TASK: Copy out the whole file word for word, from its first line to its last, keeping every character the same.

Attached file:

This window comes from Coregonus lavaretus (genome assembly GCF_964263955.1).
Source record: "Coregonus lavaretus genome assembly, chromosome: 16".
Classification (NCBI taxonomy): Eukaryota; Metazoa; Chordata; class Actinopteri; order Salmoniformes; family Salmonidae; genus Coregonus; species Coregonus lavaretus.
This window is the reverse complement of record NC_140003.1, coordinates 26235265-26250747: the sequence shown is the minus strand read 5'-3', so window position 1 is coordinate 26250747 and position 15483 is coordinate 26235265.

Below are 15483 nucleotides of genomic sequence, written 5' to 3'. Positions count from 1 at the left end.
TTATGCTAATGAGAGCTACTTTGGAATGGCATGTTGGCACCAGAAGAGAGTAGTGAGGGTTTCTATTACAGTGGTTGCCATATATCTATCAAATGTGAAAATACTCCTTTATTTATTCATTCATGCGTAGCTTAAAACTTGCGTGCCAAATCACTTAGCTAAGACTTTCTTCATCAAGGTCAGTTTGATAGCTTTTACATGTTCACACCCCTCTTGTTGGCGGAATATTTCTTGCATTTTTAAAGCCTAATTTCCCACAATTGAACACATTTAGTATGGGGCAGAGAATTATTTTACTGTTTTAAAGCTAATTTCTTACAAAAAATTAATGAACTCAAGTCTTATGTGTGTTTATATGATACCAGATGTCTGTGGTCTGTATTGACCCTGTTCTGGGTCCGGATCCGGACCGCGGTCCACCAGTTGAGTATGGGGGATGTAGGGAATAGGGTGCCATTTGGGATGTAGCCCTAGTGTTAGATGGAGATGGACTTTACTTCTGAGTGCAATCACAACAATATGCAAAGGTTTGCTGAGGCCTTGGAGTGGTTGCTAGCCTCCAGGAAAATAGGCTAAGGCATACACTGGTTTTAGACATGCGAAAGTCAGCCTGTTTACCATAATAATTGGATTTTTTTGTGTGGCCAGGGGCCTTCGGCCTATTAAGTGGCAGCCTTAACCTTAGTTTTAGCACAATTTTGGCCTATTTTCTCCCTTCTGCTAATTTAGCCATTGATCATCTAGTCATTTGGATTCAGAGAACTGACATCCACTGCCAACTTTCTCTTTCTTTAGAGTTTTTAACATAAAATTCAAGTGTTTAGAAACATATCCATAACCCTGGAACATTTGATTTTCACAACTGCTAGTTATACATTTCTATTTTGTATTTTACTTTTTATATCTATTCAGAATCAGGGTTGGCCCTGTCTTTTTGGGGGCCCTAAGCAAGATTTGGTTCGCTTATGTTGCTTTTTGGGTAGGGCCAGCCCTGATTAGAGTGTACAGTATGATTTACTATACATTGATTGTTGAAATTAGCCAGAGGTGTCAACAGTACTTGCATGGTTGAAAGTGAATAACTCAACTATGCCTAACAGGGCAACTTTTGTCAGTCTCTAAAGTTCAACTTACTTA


This window comes from Coregonus lavaretus (genome assembly GCF_964263955.1).
Source record: "Coregonus lavaretus genome assembly, chromosome: 16".
Classification (NCBI taxonomy): Eukaryota; Metazoa; Chordata; class Actinopteri; order Salmoniformes; family Salmonidae; genus Coregonus; species Coregonus lavaretus.
This window is the reverse complement of record NC_140003.1, coordinates 26235265-26250747: the sequence shown is the minus strand read 5'-3', so window position 1 is coordinate 26250747 and position 15483 is coordinate 26235265.

Below are 15483 nucleotides of genomic sequence, written 5' to 3'. Positions count from 1 at the left end.
TTATGCTAATGAGAGCTACTTTGGAATGGCATGTTGGCACCAGAAGAGAGTAGTGAGGGTTTCTATTACAGTGGTTGCCATATATCTATCAAATGTGAAAATACTCCTTTATTTATTCATTCATGCGTAGCTTAAAACTTGCGTGCCAAATCACTTAGCTAAGACTTTCTTCATCAAGGTCAGTTTGATAGCTTTTACATGTTCACACCCCTCTTGTTGGCGGAATATTTCTTGCATTTTTAAAGCCTAATTTCCCACAATTGAACACATTTAGTATGGGGCAGAGAATTATTTTACTGTTTTAAAGCTAATTTCTTACAAAAAATTAATGAACTCAAGTCTTATGTGTGTTTATATGATACCAGATGTCTGTGGTCTGTATTGACCCTGTTCTGGGTCCGGATCCGGACCGCGGTCCACCAGTTGAGTATGGGGGATGTAGGGAATAGGGTGCCATTTGGGATGTAGCCCTAGTGTTAGATGGAGATGGACTTTACTTCTGAGTGCAATCACAACAATATGCAAAGGTTTGCTGAGGCCTTGGAGTGGTTGCTAGCCTCCAGGAAAATAGGCTAAGGCATACACTGGTTTTAGACATGCGAAAGTCAGCCTGTTTACCATAATAATTGGATTTTTTTGTGTGGCCAGGGGCCTTCGGCCTATTAAGTGGCAGCCTTAACCTTAGTTTTAGCACAATTTTGGCCTATTTTCTCCCTTCTGCTAATTTAGCCATTGATCATCTAGTCATTTGGATTCAGAGAACTGACATCCACTGCCAACTTTCTCTTTCTTTAGAGTTTTTAACATAAAATTCAAGTGTTTAGAAACATATCCATAACCCTGGAACATTTGATTTTCACAACTGCTAGTTATACATTTCTATTTTGTATTTTACTTTTTATATCTATTCAGAATCAGGGTTGGCCCTGTCTTTTTGGGGGCCCTAAGCAAGATTTGGTTCGCTTATGTTGCTTTTTGGGTAGGGCCAGCCCTGATTAGAGTGTACAGTATGATTTACTATACATTGATTGTTGAAATTAGCCAGAGGTGTCAACAGTACTTGCATGGTTGAAAGTGAATAACTCAACTATGCCTAACAGGGCAACTTTTGTCAGTCTCTAAAGTTCAACTTACTTA